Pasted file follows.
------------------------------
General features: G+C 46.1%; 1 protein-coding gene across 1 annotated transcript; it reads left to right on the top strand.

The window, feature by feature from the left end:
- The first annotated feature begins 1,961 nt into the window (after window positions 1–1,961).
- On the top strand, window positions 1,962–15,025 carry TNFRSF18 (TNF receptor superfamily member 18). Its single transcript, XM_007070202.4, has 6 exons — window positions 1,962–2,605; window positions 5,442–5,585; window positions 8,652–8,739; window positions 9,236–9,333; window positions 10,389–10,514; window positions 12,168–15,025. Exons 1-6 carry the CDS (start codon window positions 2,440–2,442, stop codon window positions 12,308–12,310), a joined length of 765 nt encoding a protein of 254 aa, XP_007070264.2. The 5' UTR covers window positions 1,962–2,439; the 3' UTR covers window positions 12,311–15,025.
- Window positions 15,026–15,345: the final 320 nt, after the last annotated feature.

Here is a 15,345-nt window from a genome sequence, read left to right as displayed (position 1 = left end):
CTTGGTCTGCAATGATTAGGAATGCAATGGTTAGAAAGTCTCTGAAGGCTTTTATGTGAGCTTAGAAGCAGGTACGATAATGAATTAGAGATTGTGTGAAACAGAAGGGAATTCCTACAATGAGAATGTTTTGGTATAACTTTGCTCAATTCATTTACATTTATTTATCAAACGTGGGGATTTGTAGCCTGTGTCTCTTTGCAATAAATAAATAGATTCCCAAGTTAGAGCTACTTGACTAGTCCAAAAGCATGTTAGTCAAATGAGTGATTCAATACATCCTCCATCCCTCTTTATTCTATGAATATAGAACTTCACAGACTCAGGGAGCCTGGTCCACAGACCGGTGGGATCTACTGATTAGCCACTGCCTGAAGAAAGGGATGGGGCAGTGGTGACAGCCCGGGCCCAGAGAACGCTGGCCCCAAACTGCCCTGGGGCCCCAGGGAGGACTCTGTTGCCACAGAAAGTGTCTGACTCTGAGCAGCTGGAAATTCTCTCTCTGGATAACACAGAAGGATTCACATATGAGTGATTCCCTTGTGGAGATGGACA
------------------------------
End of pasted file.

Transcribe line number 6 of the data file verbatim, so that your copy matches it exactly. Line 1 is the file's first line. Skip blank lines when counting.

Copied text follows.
Here is a 15,345-nt window from a genome sequence, read left to right as displayed (position 1 = left end):